- Canto-pop singer Anita Mui Yim-fong used her star power for good during the 2003 Sars outbreak despite struggling with health and personal problems
- Charitable work and social activism were important to Mui throughout her life - she even helped dissidents escape mainland China after Tiananmen
When the Sars virus broke out in Southern China and spread to Hong Kong in early 2003, Canto-pop star Anita Mui Yim-fong was " like all of the city's residents " alarmed.
By the end of March that year, the number of cases had risen past 1,000 and more than 50 people had died.
It was a tough time for the city " and for Mui personally, too. The singer was still reeling from the loss of her older sister from ovarian cancer in 2000 " and suffering from cervical cancer herself " when one of her close friends, fellow singer Leslie Cheung Kwok-wing, took his own life on April 1.
It was then that she decided to take action.
Over dinner, after Cheung's funeral, Mui hashed out her plans with Tina Liu Tian-lan, a style consultant and media maven. "Tian-lan, we should do something, shouldn't we?" Liu remembers Mui telling her.
"She wanted to raise funds for the families affected by Sars. I said we should find media backing, thus I called (Hong Kong newspaper) Ming Pao," Liu recalls. "When we were done eating, we knew we had started (something)."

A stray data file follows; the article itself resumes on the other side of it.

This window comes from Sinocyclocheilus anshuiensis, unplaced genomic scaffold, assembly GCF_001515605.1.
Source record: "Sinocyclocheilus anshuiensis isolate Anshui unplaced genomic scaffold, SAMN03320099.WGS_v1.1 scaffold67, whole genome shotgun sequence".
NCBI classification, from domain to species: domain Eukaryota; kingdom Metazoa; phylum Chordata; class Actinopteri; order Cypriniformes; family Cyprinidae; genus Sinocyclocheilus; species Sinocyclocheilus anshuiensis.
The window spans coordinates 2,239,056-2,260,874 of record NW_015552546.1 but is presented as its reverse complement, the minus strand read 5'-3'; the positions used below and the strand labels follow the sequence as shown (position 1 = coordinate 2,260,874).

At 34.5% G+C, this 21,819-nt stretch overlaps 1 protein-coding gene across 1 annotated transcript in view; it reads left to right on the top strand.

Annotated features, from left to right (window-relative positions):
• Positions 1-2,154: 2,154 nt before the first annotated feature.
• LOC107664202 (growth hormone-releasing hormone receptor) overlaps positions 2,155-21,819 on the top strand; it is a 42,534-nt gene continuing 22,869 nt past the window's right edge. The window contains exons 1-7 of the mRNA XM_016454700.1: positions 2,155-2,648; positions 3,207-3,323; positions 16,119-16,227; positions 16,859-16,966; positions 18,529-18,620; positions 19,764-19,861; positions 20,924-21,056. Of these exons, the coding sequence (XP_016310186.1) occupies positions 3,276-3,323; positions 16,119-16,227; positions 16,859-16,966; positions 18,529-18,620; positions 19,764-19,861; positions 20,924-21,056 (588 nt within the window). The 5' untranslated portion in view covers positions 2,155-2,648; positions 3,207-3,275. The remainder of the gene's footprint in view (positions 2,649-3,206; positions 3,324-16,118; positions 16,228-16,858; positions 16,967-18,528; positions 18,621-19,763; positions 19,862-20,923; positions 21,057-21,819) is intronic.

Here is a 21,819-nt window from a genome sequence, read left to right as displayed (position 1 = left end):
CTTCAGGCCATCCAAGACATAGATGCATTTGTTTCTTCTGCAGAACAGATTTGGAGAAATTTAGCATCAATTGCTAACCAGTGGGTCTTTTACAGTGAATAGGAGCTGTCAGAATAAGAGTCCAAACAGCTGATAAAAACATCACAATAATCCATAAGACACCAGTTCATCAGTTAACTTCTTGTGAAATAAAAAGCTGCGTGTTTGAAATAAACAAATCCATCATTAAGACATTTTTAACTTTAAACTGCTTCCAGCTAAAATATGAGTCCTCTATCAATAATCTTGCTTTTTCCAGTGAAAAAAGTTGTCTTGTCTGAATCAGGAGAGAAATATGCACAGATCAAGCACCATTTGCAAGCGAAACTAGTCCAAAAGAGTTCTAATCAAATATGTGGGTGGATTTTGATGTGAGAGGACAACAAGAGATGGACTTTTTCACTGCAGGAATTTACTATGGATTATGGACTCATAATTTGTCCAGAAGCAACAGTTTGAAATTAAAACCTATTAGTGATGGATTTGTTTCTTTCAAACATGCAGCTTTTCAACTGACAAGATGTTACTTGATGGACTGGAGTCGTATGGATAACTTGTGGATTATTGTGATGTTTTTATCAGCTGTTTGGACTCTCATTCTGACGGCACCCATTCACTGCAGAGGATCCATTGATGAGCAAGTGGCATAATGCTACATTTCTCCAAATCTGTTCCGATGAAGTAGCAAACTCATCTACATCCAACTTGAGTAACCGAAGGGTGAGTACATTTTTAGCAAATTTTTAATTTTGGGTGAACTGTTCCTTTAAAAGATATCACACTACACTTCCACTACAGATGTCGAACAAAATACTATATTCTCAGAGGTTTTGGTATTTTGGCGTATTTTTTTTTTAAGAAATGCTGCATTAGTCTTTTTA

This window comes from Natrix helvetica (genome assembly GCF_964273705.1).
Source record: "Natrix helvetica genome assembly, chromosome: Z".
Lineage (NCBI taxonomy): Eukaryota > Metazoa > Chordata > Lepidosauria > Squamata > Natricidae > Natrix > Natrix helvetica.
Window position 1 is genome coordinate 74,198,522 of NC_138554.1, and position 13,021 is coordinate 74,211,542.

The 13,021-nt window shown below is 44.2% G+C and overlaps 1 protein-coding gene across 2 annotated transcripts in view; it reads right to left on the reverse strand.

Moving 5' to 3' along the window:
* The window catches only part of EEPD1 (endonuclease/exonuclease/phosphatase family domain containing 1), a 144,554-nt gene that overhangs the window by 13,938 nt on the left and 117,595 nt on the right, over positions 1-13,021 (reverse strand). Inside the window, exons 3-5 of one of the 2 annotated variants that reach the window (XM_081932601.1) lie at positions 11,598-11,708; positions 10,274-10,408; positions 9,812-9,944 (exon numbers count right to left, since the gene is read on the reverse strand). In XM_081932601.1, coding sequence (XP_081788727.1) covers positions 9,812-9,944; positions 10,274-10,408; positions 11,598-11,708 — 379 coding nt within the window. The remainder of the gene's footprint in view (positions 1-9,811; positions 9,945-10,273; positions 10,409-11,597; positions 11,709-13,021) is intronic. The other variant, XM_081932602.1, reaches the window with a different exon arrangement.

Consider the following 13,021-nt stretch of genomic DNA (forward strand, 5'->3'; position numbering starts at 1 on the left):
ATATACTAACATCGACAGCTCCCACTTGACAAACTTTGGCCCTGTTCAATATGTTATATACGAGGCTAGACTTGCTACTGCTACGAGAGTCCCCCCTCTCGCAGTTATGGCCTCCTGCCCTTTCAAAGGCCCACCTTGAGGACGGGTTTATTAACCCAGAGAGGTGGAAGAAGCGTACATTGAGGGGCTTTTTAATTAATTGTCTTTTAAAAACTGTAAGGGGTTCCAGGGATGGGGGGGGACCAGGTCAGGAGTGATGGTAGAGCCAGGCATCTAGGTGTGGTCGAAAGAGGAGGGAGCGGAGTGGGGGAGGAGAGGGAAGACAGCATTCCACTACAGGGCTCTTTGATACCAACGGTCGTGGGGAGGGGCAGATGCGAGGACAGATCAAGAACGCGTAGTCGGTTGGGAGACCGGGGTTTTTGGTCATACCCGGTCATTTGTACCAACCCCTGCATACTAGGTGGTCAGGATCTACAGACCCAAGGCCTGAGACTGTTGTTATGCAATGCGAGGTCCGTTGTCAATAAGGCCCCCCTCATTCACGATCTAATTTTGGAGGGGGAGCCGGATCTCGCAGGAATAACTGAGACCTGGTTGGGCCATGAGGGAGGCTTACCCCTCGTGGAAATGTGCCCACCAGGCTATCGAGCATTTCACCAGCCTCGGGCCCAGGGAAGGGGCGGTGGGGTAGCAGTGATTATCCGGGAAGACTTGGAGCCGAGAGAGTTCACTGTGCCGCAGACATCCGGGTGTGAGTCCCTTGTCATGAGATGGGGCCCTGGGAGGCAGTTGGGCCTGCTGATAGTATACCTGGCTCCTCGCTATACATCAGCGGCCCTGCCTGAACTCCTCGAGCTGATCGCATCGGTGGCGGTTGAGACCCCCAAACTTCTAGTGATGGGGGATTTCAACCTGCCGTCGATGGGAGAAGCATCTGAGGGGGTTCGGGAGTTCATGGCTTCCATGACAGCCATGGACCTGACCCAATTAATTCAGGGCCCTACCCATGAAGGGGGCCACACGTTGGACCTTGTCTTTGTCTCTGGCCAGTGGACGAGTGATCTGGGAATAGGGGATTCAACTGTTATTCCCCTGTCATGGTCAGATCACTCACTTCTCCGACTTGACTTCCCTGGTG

Mui was the then president of the Hong Kong Performing Artistes Guild, and Liu was vice-president. The guild was very active in both social and professional outreach during Mui's tenure from 2001-03.
A concert and other fundraising work was then organised to help the families of Sars victims, which would help ensure the continued education of children whose parents were sick or had died. The 1:99 concert (named after the bleach-to-water ratio that health officials recommended for an anti-Sars cleaning solution) brought together more than two dozen singers and bands, including Andy Lau Tak-wah, Jacky Cheung Hok-yau and Kelly Chen Wai-lam, at Hong Kong Stadium on May 24, 2003. It raised HK$17 million.
So when the latest coronavirus began spreading first around China and then around the world, I wondered: what would Anita do if she were still with us?